SPRAY ON HOUSE
JOSHUA TREE, CA
Spray-On House is a 2,700 sq. ft. desert retreat being built in a remote site adjacent to Joshua Tree National State Park several miles outside of Pioneertown, California. The residence will be self-sustainable. Power is provided via a solar photovoltaic system of 5 kilowatts, other environmental friendly amenities include a water collection device, water storage tank, a generator and compost toilets.
Joshua Tree, CA
Single Family Residence
2,300 sq ft
R+D Award, Architect Magazine
Interior Design Best of Year Award
The foam application proved advantageous in this case as the foam allows for ease of transport to the remote location. The single source building system addresses the challenges of getting large quantities of building materials and numerous subcontractors to the remote desert site, thus further reducing cost and environmental impact.This home will make use of a 5 lb. per cubic foot density foam, with steel reinforcement. A reinforced steel cage of rebar was embedded within the layers of spray foam and grounded to the site via a continuous spread footing. The materials and the building form provide high thermal mass, advantageous in the arid climate. An additional exterior coating will be applied over the foam for resistance to fire and UV exposure.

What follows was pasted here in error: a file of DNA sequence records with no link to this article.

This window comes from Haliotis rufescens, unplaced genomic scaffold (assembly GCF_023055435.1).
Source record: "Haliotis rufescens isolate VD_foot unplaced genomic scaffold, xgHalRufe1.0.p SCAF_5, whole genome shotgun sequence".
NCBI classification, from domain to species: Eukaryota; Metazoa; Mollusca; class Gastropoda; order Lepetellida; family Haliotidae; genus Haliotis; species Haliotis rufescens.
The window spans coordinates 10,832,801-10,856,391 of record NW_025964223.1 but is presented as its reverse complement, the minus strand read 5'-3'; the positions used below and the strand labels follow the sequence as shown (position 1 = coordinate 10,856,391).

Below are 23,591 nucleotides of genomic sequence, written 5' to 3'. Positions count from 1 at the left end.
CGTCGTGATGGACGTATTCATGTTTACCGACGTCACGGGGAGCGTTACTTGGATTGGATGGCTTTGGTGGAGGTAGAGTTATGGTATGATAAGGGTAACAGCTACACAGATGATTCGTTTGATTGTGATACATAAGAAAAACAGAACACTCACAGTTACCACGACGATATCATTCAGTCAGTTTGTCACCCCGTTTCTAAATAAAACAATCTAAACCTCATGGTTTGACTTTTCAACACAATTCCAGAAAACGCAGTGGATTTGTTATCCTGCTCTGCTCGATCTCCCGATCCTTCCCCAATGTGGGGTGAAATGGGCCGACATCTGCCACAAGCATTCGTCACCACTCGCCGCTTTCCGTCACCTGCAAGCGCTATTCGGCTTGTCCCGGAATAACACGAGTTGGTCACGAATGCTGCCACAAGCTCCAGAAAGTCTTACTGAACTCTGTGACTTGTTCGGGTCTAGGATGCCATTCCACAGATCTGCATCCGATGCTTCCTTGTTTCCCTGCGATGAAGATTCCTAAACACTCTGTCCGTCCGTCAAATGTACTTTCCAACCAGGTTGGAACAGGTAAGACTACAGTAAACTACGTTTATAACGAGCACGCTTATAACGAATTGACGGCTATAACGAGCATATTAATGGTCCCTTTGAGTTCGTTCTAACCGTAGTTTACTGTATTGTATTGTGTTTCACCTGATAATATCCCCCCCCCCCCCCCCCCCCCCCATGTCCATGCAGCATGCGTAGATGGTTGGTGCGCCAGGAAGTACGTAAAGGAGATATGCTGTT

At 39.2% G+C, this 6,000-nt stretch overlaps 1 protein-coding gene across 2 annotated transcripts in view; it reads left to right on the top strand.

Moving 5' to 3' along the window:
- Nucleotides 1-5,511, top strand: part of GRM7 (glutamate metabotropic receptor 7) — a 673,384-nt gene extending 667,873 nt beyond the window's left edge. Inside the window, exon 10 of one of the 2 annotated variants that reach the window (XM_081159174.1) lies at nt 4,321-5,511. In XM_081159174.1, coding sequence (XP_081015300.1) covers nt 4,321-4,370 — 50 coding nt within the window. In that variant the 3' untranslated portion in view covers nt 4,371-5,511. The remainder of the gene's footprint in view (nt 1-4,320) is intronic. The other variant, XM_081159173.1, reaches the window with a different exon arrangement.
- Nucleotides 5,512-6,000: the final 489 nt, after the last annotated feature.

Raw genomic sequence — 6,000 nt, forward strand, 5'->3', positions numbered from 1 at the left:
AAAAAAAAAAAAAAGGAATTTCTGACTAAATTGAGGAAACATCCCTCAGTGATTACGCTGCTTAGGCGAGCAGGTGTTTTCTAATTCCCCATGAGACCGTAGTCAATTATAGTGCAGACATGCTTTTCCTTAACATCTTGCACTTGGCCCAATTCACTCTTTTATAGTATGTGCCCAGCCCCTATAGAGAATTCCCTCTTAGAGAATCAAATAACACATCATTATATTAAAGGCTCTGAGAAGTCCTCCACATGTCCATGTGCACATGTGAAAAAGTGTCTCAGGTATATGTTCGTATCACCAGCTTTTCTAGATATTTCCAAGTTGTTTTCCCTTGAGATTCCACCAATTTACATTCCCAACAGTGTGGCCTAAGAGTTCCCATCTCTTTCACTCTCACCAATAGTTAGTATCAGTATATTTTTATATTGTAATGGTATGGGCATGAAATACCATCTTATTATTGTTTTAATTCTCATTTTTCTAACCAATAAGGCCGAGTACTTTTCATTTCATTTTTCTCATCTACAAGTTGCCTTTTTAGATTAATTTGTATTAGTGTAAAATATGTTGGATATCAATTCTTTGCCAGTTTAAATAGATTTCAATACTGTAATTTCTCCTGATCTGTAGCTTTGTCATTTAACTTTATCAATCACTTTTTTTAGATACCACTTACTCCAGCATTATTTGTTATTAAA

Our research focused on testing and sourcing foams with adequate strength and desirable environmental data. A broad range of foams was selected from multiple suppliers with varying performance characteristics. The following pages describe each of the foams considered, with a comparison spreadsheet included. While polyurethane foams have been widely used in construction since the late 1980s, our goal of creating a standalone structure out of foam is an unprecedented application of this material. Therefore determining if a product with adequate strength is readily available was our first goal. While foams typically range in density from .5 lb. to 8 lb. per cubic foot, we eventually determined that for the prototype, a foam of 2-3 lb. density with a compressive strength of 20.6 lb. per sq. ft. was adequate (and affordable).